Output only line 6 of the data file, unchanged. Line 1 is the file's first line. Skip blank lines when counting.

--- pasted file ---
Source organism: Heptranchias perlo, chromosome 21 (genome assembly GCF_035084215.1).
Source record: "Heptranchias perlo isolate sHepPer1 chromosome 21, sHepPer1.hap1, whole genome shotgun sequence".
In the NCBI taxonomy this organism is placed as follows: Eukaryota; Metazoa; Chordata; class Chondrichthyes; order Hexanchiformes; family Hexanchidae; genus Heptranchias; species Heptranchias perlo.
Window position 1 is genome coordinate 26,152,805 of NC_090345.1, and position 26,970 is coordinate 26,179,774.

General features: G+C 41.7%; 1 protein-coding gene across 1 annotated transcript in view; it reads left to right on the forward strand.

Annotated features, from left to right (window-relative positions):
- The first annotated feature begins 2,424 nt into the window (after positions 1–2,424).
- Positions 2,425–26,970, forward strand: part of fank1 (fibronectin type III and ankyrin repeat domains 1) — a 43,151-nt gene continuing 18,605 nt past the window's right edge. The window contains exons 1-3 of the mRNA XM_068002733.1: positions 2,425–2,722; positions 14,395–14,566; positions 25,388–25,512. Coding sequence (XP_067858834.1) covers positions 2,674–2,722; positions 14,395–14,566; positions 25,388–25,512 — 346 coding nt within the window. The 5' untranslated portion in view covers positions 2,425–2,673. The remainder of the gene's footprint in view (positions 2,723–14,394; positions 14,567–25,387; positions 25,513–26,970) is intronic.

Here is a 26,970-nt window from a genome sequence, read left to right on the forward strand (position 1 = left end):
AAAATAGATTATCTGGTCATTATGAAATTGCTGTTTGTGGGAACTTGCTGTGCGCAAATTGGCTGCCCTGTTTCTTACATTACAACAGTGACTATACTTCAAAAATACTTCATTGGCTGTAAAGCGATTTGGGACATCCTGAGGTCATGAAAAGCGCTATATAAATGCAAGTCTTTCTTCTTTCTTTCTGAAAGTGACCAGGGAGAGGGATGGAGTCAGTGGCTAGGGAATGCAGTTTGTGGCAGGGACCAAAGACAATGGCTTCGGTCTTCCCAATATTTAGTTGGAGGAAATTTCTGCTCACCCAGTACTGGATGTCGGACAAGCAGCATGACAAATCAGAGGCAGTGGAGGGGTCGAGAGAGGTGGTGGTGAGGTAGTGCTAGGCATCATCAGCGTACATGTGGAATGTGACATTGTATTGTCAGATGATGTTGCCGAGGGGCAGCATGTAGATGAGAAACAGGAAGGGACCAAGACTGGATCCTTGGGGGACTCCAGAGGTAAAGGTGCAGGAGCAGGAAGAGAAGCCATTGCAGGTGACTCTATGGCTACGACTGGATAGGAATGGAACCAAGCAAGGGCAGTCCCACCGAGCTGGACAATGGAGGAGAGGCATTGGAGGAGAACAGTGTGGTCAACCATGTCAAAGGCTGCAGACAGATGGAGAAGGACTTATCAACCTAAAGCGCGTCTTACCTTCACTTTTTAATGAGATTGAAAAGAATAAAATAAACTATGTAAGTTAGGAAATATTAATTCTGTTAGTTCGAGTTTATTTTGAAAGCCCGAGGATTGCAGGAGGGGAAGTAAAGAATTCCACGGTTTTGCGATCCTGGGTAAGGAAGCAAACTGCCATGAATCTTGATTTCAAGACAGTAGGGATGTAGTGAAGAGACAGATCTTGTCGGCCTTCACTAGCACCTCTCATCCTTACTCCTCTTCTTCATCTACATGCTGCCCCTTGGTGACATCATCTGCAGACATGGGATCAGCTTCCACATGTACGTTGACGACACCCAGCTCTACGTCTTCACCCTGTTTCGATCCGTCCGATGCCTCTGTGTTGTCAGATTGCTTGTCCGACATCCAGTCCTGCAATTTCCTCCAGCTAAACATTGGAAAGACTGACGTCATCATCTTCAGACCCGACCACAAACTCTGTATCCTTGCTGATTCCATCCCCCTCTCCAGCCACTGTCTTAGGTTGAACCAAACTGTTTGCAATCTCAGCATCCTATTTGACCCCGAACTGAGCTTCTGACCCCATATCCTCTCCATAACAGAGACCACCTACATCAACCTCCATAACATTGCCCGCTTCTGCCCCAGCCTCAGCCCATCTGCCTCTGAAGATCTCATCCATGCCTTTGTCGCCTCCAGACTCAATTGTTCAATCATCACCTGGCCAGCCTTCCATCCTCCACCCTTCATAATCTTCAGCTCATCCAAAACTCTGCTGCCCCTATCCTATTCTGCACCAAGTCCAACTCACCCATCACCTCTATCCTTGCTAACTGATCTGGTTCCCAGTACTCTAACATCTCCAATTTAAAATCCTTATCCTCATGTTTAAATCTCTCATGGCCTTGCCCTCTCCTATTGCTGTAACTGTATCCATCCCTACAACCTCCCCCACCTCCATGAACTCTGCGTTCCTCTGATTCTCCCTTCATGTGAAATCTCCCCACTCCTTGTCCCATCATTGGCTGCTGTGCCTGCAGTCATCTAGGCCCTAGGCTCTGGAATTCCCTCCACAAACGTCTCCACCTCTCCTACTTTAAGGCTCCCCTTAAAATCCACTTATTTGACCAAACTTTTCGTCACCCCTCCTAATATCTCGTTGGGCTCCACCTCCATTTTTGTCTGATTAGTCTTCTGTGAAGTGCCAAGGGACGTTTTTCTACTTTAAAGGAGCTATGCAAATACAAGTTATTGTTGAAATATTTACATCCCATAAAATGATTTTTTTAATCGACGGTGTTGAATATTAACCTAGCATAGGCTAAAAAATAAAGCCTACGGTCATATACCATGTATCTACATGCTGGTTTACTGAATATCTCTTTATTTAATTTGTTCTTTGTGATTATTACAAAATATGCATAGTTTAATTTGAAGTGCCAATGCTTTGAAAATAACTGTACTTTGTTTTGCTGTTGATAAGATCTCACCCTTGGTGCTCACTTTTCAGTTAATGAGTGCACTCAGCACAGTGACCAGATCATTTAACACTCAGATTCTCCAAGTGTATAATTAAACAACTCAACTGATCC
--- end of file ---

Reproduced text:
Annotated features, from left to right (window-relative positions):